Bad math ruins global warming alarmists’ latest claim

Elizabeth Harrington of the Washington Free Beacon explains how a mathematical error factors into the recent debate over global warming.

A highly circulated study claiming oceans are warming at a much higher rate due to global warming contains “key errors,” forcing researchers to issue a correction.

The study published by the journal Nature on Oct. 31 by researchers at Princeton University and UC San Diego’s Scripps Institution of Oceanography claimed the oceans were warming at a rate 60 percent higher than previously thought.

However, a mathematical error discovered by independent climate scientist Nic Lewis after he perused the study’s first page has led the journal to retract its key finding. The study has a much larger margin of error, making their findings of a 60 percent increase in ocean warming less precise, and actually between 10 percent and 70 percent.

The lead researcher now says its findings are practically meaningless, with a margin of error “too big now to really weigh in” on ocean temperatures.

When first published, the study led to “alarming” warnings in mainstream media outlets, claiming the “world has seriously underestimated the amount of heat soaked up by our oceans over the past 25 years.”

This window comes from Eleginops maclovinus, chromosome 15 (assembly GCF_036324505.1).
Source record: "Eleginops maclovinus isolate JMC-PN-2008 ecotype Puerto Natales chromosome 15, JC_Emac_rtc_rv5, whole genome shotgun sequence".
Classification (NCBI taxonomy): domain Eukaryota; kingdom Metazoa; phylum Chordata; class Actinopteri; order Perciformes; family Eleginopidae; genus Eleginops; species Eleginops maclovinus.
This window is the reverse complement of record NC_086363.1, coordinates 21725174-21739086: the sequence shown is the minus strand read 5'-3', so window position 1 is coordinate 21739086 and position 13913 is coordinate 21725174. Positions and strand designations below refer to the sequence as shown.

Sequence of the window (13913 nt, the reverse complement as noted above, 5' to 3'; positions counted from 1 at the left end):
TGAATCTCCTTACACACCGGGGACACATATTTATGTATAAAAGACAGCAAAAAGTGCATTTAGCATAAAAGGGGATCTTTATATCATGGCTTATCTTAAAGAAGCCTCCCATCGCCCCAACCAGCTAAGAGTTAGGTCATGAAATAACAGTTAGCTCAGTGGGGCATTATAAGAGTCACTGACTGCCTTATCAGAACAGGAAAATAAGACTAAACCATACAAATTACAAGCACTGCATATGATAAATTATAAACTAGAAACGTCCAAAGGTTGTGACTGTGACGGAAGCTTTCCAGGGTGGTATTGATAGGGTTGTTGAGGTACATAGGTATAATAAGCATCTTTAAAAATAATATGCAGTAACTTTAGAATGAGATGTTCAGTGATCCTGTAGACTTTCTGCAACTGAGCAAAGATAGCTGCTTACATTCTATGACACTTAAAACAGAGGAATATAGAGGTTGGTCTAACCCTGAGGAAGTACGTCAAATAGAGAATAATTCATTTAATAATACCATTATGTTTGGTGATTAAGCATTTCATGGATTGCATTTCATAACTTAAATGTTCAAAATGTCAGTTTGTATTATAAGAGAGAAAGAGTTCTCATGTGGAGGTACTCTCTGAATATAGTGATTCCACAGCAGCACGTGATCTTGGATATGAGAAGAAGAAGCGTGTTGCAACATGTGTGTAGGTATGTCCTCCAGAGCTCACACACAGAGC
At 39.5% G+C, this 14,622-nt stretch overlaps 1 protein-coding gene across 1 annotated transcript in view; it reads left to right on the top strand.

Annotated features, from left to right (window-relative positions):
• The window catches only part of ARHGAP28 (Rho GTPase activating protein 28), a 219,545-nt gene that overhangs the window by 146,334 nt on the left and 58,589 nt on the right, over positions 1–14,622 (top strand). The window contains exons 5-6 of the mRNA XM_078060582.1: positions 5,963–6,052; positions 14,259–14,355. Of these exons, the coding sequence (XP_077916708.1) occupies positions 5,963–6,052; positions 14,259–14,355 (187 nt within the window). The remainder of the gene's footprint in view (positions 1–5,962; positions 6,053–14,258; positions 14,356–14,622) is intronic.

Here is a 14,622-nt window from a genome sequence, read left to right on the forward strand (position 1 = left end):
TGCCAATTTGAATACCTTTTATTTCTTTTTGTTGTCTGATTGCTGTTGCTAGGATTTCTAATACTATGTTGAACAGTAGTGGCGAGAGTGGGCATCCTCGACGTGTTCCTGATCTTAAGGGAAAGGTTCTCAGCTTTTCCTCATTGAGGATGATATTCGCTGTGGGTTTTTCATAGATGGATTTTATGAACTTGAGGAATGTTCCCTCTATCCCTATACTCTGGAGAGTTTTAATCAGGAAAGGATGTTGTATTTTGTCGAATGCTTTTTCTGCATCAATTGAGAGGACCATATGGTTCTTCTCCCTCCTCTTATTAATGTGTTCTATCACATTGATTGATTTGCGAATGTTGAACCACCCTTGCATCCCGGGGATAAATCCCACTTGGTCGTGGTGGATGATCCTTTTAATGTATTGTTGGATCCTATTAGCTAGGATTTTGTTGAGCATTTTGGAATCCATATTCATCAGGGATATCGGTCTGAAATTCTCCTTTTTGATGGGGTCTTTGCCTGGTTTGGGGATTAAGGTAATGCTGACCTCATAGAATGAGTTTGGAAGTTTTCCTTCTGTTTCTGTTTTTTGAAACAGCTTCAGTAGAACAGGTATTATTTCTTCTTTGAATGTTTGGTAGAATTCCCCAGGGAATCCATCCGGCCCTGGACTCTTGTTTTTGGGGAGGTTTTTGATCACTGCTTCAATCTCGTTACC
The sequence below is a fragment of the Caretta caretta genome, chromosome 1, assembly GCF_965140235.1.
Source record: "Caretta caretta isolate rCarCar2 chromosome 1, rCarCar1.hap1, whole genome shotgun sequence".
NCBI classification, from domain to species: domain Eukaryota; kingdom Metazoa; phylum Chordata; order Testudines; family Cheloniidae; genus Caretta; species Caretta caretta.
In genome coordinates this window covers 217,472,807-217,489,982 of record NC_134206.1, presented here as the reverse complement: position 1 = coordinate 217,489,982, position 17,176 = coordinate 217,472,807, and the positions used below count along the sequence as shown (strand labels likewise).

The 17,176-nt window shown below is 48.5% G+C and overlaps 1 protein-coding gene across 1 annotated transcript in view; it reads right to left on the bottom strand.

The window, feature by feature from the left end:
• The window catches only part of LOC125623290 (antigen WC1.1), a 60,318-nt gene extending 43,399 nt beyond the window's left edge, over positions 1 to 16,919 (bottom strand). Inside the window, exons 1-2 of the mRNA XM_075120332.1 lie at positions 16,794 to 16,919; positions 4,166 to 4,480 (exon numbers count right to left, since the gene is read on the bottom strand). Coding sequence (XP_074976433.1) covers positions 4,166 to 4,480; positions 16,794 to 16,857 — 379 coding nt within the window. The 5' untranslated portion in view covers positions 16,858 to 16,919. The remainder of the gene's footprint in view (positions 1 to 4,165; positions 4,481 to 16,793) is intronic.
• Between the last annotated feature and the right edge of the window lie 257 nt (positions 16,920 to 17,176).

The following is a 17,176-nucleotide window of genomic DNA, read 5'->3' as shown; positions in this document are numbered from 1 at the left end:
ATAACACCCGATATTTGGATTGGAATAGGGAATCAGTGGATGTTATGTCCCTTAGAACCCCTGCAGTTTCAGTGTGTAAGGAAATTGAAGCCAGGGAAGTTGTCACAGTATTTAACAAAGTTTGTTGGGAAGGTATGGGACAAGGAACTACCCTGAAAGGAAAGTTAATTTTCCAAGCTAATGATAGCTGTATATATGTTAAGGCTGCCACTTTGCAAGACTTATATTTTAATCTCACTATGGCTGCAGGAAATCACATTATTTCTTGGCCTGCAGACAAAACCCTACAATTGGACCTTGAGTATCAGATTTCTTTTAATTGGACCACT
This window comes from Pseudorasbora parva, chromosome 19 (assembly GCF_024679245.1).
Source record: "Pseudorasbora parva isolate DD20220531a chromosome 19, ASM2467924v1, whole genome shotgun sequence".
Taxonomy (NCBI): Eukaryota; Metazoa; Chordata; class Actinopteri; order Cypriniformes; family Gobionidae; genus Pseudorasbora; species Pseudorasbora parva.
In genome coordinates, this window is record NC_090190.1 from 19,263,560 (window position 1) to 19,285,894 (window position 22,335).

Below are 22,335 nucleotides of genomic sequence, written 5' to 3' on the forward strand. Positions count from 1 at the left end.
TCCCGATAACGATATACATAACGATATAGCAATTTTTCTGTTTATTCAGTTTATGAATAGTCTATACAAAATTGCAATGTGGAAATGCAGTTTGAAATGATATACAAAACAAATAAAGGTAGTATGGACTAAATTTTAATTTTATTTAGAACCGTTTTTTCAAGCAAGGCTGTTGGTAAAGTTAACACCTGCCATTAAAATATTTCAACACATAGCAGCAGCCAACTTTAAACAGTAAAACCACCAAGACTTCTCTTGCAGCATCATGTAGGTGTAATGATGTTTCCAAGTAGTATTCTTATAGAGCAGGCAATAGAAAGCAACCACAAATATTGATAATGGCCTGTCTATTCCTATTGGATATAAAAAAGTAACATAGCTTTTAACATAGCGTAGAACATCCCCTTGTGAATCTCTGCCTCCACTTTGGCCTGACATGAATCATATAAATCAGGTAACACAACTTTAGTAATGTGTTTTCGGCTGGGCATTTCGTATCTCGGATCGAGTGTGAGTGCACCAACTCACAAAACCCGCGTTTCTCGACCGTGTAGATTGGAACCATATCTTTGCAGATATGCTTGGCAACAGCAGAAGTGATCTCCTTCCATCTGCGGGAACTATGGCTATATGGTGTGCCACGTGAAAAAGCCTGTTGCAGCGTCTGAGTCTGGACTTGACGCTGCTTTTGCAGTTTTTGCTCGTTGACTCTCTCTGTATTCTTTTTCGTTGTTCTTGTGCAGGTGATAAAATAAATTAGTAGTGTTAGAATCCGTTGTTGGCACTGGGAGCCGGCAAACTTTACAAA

CNN initially reported the planet is “‘more sensitive’ than thought” based on the study and would lead to “more dire” predictions than the U.N.’s latest, which gave Earth only 12 more years.

CNN has since reported “errors were made” but is still defending the study claiming its scientific errors “do not invalidate the study’s methodology.”

The Washington Post is now reporting the scientists made “key errors.”

“A major study claimed the oceans were warming much faster than previously thought,” the paper reported. “But researchers now say they can’t necessarily make that claim.”

Mitch Kokai / Senior Political Analyst

Mitch Kokai is senior political analyst for the John Locke Foundation. He joined JLF in December 2005 as director of communications. That followed more than four years as chie...

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